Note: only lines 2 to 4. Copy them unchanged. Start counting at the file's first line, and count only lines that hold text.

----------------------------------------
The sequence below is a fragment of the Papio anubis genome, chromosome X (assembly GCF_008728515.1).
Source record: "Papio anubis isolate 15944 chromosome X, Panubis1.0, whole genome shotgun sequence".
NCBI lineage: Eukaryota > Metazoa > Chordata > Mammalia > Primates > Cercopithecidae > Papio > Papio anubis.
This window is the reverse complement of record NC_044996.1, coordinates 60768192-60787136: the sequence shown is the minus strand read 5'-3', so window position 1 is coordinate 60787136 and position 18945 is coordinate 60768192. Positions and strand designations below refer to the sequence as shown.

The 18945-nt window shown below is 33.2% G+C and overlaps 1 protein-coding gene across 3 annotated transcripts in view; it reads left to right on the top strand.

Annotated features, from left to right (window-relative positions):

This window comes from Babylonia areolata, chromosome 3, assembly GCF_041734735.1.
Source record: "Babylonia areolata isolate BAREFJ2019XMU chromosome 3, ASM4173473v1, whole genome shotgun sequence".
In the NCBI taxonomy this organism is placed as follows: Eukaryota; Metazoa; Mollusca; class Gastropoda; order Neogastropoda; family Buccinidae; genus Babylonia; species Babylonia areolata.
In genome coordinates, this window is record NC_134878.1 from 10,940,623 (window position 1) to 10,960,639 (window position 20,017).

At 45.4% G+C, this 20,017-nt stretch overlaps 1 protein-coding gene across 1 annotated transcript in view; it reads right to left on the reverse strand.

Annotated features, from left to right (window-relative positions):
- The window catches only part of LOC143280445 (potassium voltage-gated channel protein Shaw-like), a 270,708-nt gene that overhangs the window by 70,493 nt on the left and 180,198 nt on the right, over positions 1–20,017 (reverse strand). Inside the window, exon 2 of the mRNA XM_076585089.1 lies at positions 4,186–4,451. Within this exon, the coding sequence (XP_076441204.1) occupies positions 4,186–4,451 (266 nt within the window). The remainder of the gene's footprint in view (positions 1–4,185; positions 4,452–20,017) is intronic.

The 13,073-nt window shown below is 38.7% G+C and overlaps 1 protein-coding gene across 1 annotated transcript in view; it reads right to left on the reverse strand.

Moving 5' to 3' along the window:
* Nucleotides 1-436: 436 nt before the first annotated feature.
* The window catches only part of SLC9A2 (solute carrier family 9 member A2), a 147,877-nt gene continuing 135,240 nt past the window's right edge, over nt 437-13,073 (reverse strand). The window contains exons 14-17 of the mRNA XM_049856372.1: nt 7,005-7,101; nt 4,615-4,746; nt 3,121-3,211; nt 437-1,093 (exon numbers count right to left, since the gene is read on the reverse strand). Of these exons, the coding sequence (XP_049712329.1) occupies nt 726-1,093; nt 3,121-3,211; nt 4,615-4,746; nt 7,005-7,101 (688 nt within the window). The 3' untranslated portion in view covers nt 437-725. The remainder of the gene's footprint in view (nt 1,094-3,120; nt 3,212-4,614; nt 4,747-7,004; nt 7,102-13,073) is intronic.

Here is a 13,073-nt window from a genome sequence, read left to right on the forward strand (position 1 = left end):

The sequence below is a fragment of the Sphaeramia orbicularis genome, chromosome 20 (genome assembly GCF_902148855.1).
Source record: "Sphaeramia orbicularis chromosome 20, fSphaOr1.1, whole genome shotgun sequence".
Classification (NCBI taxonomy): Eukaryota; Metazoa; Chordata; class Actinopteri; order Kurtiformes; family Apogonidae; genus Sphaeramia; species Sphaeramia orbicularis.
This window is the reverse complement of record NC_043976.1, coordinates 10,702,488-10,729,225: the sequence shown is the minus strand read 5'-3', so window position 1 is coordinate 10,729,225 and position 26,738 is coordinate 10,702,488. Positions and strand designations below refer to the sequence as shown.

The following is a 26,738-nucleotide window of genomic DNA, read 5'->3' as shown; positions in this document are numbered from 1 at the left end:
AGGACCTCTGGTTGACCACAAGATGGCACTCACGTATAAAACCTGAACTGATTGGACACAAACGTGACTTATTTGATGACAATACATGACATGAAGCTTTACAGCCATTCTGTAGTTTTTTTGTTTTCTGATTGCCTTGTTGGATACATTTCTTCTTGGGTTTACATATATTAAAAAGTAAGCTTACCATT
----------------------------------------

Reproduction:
Source record: "Papio anubis isolate 15944 chromosome X, Panubis1.0, whole genome shotgun sequence".
NCBI lineage: Eukaryota > Metazoa > Chordata > Mammalia > Primates > Cercopithecidae > Papio > Papio anubis.
This window is the reverse complement of record NC_044996.1, coordinates 60768192-60787136: the sequence shown is the minus strand read 5'-3', so window position 1 is coordinate 60787136 and position 18945 is coordinate 60768192. Positions and strand designations below refer to the sequence as shown.